Back in the day – let’s call it BC (before children) I thought I was always busy; no time for anything – getting to a gym class was a feat, doing the weekly shop hard work, making time to catch up with friends always a challenge. Never left the office before 6.30/7.00pm. What was I thinking??? I was clearly luxuriating in oodles of time – all I can say is I must have been a dab hand at wasting it!

Yet I know that not to be true.  I was genuinely busy … and then deciding (without giving any thought to how I might accommodate the biggest time stealer ever) that the time was right to start a family.  After a rocky start the miracle occurred – my gorgeous boy arrived and I had been given the best gift ever.  Did I think about how I was going to juggle being a mum and my new found self-employed status? – of course I didn’t.  I just “knew” everything was going to be fine.  My first jolt back to reality came when I was strolling through the maternity ward in a state of bliss to find a new mother frantically tapping away on a laptop, taking a work call and trying to feed her new born at the same time.  To say I was horrified was an understatement – how could she?  Did she not know how lucky she was?  She must have seen the horror on my face as she made a point of seeking me out in the “day room” later to point out this was child number 4 and if they wanted a meal on their plates then her working all the hours she could was not optional.  I was rightly “put in my place” and decided never to judge another mother again.  (okay so maybe just a few times I’ve fallen by the wayside there).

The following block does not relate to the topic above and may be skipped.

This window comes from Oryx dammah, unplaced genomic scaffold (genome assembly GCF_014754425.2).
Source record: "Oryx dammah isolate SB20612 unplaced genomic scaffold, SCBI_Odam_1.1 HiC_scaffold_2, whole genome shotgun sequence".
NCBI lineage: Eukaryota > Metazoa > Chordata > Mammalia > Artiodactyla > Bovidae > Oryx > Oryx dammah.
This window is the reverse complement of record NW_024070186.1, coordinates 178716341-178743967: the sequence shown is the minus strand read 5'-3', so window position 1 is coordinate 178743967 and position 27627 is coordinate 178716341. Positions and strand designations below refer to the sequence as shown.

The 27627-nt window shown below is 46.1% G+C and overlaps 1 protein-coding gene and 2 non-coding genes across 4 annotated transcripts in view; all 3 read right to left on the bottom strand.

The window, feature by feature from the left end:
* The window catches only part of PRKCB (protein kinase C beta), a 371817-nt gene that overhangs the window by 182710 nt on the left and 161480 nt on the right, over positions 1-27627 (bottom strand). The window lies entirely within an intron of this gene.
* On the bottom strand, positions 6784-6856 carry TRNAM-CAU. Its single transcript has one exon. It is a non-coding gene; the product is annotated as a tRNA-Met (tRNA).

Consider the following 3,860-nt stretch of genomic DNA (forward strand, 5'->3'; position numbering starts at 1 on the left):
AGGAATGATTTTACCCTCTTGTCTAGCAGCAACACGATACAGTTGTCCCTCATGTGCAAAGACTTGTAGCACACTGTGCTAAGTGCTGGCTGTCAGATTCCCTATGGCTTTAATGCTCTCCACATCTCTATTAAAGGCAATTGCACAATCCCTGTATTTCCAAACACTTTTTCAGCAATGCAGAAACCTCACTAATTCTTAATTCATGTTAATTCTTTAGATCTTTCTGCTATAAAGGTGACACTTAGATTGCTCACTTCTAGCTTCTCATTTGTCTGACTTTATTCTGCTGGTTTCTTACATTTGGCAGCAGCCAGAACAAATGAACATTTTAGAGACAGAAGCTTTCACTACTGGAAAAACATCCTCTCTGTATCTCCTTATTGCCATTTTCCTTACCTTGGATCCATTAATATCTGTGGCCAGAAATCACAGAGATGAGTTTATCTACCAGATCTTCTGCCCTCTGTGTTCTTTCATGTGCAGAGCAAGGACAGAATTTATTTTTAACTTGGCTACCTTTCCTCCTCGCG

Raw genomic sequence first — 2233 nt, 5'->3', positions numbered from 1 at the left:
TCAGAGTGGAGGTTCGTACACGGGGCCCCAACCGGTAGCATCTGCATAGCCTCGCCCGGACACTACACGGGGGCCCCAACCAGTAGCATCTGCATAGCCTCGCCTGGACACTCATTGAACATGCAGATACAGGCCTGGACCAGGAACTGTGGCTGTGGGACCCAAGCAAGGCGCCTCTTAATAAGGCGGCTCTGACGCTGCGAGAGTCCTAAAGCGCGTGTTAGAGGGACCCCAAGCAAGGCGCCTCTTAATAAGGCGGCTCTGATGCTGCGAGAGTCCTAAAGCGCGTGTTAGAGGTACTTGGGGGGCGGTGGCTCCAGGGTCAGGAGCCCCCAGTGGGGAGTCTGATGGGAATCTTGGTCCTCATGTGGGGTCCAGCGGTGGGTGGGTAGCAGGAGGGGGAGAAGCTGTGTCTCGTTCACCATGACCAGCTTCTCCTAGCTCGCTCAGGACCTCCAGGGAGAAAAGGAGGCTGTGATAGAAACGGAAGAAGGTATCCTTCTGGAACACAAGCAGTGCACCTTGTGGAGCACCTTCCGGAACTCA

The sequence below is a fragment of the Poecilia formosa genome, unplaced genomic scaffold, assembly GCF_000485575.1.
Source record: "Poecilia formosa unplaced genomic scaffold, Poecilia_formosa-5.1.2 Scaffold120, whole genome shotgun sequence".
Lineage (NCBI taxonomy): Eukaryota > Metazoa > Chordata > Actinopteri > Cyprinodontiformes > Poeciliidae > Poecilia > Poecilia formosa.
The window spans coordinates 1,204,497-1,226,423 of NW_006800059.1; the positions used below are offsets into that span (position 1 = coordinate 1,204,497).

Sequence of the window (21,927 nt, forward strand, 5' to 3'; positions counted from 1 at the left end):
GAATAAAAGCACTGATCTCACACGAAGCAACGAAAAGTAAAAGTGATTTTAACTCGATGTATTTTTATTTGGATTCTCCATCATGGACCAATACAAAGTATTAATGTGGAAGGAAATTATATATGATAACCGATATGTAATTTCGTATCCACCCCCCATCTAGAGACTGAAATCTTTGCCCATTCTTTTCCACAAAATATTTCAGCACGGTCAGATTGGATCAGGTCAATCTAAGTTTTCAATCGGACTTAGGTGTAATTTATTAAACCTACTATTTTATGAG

So somehow after six months off, I went back to work and found a new definition to the word “busy” – not to mention sleep deprived.  I managed to get through the fog and keep the plates spinning and a few years later, my beautiful daughter arrived all guns a-blazing.  This time I was going to suss this new born lark!  I would have a routine to beat all routines (Gina Ford eat your heart out).  That lasted about 4 days before chaos ensued and I was lucky to ever blow dry my hair again.  This time I was back at work within 4 months and before I knew it major milestones were passing by – nurseries, primary schools, secondary schools and now university. I have no idea where the time has gone and I am also acutely aware of how each stage of our children’s life brings with it a different challenge.  You think nothing can rival the sleep deprivation of the early years until you hit the worry of the teenage ones and even when they’ve left home they still manage to consume your thoughts.

So I find myself today on a train on the way to see my son down in Cornwall who has managed to slice open his finger on a knife whilst cutting an avocado – I have subsequently discovered this is a modern day problem!  After refusing to let me come to the hospital for his first operation last weekend – a second operation tomorrow to repair the damaged nerves led to an admission that “it would be good to have mum here after all”.  And so I have juggled my diary and am on my way. Something that I’m sure every working mum I know would do without a second thought.